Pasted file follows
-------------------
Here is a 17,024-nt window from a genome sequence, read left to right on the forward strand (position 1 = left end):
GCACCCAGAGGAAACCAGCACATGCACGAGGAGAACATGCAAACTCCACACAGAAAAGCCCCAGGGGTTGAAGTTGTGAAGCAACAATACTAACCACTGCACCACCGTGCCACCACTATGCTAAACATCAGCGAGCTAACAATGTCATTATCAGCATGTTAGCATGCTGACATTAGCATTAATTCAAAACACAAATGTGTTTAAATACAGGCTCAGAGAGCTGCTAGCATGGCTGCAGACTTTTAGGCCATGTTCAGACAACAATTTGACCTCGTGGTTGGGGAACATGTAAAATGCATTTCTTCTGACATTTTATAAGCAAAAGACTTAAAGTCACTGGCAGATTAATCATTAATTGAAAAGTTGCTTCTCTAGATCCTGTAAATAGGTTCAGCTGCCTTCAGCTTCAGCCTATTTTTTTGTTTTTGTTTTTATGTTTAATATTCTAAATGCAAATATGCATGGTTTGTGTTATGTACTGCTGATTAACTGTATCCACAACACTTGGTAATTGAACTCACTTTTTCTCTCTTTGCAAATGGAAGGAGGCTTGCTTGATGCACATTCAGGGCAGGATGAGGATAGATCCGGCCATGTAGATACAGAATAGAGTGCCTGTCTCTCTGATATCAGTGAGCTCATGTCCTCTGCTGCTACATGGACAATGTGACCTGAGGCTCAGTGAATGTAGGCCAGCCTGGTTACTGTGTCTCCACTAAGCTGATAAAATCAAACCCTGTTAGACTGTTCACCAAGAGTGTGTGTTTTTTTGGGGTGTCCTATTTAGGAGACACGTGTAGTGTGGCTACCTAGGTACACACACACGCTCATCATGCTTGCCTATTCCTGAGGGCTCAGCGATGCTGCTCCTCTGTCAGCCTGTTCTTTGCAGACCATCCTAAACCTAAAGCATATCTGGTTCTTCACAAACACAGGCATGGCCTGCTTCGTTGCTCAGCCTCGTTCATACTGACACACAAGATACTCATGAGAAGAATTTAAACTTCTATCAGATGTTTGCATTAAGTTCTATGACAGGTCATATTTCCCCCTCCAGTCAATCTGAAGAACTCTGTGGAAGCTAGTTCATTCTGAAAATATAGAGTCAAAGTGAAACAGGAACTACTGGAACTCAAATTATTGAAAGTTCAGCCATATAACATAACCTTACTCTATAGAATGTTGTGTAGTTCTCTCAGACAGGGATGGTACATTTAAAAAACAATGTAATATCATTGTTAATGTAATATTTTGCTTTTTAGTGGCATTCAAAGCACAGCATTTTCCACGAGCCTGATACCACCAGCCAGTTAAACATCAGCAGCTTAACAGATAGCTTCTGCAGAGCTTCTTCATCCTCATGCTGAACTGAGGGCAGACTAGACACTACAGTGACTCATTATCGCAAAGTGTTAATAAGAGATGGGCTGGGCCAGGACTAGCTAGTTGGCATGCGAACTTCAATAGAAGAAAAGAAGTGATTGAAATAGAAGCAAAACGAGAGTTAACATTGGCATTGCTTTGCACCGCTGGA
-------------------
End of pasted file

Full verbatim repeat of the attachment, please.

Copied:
Here is a 17,024-nt window from a genome sequence, read left to right on the forward strand (position 1 = left end):
GCACCCAGAGGAAACCAGCACATGCACGAGGAGAACATGCAAACTCCACACAGAAAAGCCCCAGGGGTTGAAGTTGTGAAGCAACAATACTAACCACTGCACCACCGTGCCACCACTATGCTAAACATCAGCGAGCTAACAATGTCATTATCAGCATGTTAGCATGCTGACATTAGCATTAATTCAAAACACAAATGTGTTTAAATACAGGCTCAGAGAGCTGCTAGCATGGCTGCAGACTTTTAGGCCATGTTCAGACAACAATTTGACCTCGTGGTTGGGGAACATGTAAAATGCATTTCTTCTGACATTTTATAAGCAAAAGACTTAAAGTCACTGGCAGATTAATCATTAATTGAAAAGTTGCTTCTCTAGATCCTGTAAATAGGTTCAGCTGCCTTCAGCTTCAGCCTATTTTTTTGTTTTTGTTTTTATGTTTAATATTCTAAATGCAAATATGCATGGTTTGTGTTATGTACTGCTGATTAACTGTATCCACAACACTTGGTAATTGAACTCACTTTTTCTCTCTTTGCAAATGGAAGGAGGCTTGCTTGATGCACATTCAGGGCAGGATGAGGATAGATCCGGCCATGTAGATACAGAATAGAGTGCCTGTCTCTCTGATATCAGTGAGCTCATGTCCTCTGCTGCTACATGGACAATGTGACCTGAGGCTCAGTGAATGTAGGCCAGCCTGGTTACTGTGTCTCCACTAAGCTGATAAAATCAAACCCTGTTAGACTGTTCACCAAGAGTGTGTGTTTTTTTGGGGTGTCCTATTTAGGAGACACGTGTAGTGTGGCTACCTAGGTACACACACACGCTCATCATGCTTGCCTATTCCTGAGGGCTCAGCGATGCTGCTCCTCTGTCAGCCTGTTCTTTGCAGACCATCCTAAACCTAAAGCATATCTGGTTCTTCACAAACACAGGCATGGCCTGCTTCGTTGCTCAGCCTCGTTCATACTGACACACAAGATACTCATGAGAAGAATTTAAACTTCTATCAGATGTTTGCATTAAGTTCTATGACAGGTCATATTTCCCCCTCCAGTCAATCTGAAGAACTCTGTGGAAGCTAGTTCATTCTGAAAATATAGAGTCAAAGTGAAACAGGAACTACTGGAACTCAAATTATTGAAAGTTCAGCCATATAACATAACCTTACTCTATAGAATGTTGTGTAGTTCTCTCAGACAGGGATGGTACATTTAAAAAACAATGTAATATCATTGTTAATGTAATATTTTGCTTTTTAGTGGCATTCAAAGCACAGCATTTTCCACGAGCCTGATACCACCAGCCAGTTAAACATCAGCAGCTTAACAGATAGCTTCTGCAGAGCTTCTTCATCCTCATGCTGAACTGAGGGCAGACTAGACACTACAGTGACTCATTATCGCAAAGTGTTAATAAGAGATGGGCTGGGCCAGGACTAGCTAGTTGGCATGCGAACTTCAATAGAAGAAAAGAAGTGATTGAAATAGAAGCAAAACGAGAGTTAACATTGGCATTGCTTTGCACCGCTGGA